Hope Express Runners Endure Frigid 135-Mile Trek To THON
Here in State College, residents are braving the extreme cold in the streets and students are making the frigid trek to the Bryce Jordan Center for THON.
It’s cold enough but it doesn’t begin to compare to what 30 runners are doing as part of the Hope Express, completing a frigid 135-mile marathon of sorts from the Penn State Hershel Medical Center to the Bryce Jordan Center in less than a day.
Hank and Connie Angus, the parents of Four Diamonds Fund child Gabriel, a 12-year-old boy who is now five years free of cancer, founded the event in 2007.
The couple wanted to provide inspiration for those at THON and bridge the gap between Four Diamonds families stuck in Hershey and both families and dancers at THON. They are running over 135 miles, divided into three teams that rotate in shifts, to deliver messages of encouragement from the children’s hospital to THON.
“We’re running for the kids and and a lot of us are running for family members who have been affected by cancer,” Stephanie Wittig says. “We’re keeping all of them pretty close to our heart and that’s what’s getting us through the crazy hours and the cold winds.”
Wittig is running in the Hope Express for the third time and danced in 2010 as the THON chair of Women in Business. As of Friday afternoon, she has run two three-mile legs at 11:30 p.m. on Thursday and 6:30 a.m. Friday. Wittig says that with the wind chill it felt like -23 degrees during her late-night shift.
“It was very cold, but we have a lot keeping us going and a really awesome support system and a lot of people cheering us on,” Wittig says.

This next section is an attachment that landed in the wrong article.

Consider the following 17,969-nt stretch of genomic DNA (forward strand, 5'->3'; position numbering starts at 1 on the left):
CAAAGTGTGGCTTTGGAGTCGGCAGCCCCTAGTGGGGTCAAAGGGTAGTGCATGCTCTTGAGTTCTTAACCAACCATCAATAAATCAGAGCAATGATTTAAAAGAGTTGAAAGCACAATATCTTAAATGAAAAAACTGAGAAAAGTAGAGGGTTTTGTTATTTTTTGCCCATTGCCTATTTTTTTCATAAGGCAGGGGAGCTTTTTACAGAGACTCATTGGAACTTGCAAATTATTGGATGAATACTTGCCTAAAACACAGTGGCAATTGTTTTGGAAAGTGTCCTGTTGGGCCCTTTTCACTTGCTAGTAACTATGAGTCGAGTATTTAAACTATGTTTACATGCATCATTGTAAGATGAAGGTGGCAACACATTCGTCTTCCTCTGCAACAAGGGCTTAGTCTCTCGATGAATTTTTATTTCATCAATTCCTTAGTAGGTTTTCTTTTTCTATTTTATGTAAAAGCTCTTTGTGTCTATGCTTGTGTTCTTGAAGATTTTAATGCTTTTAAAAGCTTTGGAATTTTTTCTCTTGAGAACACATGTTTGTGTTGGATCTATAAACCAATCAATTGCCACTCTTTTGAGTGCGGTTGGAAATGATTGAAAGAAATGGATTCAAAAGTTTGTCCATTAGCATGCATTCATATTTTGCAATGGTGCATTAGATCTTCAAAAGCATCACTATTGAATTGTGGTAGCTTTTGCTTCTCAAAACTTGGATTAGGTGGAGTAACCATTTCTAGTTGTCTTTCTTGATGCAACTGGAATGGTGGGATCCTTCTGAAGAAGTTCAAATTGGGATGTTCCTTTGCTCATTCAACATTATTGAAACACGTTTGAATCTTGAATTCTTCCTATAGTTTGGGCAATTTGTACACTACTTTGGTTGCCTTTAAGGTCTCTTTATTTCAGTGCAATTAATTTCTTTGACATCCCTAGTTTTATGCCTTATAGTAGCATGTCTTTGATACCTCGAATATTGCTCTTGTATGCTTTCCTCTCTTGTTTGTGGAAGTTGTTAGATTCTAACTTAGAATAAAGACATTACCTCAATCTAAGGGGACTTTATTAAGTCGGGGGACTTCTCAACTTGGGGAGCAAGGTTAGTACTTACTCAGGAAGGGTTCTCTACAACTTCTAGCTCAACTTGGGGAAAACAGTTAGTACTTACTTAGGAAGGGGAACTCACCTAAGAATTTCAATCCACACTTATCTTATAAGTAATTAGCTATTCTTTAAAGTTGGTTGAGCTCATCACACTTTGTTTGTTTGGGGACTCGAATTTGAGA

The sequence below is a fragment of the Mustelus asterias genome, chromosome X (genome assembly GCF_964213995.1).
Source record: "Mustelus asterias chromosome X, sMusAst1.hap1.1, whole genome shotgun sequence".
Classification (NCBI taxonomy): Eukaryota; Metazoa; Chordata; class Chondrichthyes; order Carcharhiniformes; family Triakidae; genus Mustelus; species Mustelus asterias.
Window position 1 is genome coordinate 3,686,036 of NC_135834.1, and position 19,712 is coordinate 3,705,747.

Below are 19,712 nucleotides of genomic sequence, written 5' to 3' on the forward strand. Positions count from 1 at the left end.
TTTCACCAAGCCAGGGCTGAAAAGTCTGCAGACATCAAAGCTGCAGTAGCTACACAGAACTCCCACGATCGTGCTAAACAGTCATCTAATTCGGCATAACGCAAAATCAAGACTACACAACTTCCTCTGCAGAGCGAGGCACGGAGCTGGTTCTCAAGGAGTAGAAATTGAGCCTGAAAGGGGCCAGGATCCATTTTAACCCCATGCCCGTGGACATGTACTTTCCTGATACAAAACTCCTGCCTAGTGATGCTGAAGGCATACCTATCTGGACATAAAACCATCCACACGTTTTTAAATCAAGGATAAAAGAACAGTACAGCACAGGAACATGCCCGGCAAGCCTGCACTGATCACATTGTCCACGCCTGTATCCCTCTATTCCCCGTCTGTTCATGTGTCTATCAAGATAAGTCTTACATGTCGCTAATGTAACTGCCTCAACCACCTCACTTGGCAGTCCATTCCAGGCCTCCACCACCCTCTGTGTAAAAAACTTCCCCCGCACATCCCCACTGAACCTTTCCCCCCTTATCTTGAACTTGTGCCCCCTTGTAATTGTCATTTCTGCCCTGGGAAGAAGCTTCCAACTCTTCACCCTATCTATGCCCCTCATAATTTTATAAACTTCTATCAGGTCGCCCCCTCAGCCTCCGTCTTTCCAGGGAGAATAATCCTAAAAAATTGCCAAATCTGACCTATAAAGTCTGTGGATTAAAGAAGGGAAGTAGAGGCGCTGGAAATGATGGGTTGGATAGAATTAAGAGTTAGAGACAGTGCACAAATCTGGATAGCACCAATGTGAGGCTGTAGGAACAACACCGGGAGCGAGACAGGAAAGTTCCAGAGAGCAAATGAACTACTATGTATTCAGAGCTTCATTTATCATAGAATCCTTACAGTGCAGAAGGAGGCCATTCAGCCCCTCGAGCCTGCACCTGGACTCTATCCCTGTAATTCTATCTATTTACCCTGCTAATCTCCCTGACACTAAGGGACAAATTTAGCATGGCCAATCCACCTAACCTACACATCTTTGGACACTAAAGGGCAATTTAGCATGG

Precautions are being taken to ensure that the runners are as safe as possible while confronting the dangerously cold temperatures. They are required to wear multiple layers, including a mask or scarf, hats, gloves, and hand-warmers.
Members of the Hope Express’s Extreme Team, which takes to the mountains and endures a high-elevation running route, faced -30 wind chills through the night and early morning.
“The cold isn’t slowing them down so much in terms of actual running time, but we’re definitely seeing it in their fatigue level,” he says. “It does take a lot of effort to be out in this kind of cold.”
The Hope Express uses RVs to follow the runners and allow them to stay warm between their shifts, but they lost one vehicle to break down even before the run began on Thursday. A second RV lost a battery to the cold, requiring a quick, last-minute repair.
Even through the weather and technical difficulties, Hank says the runners will arrive in State College on time. They’re expected to arrive at the Bryce Jordan Center by 3:15 p.m. The 2015 Hope Express runners will be welcomed by a human tunnel outside the BJC at 5:30 p.m.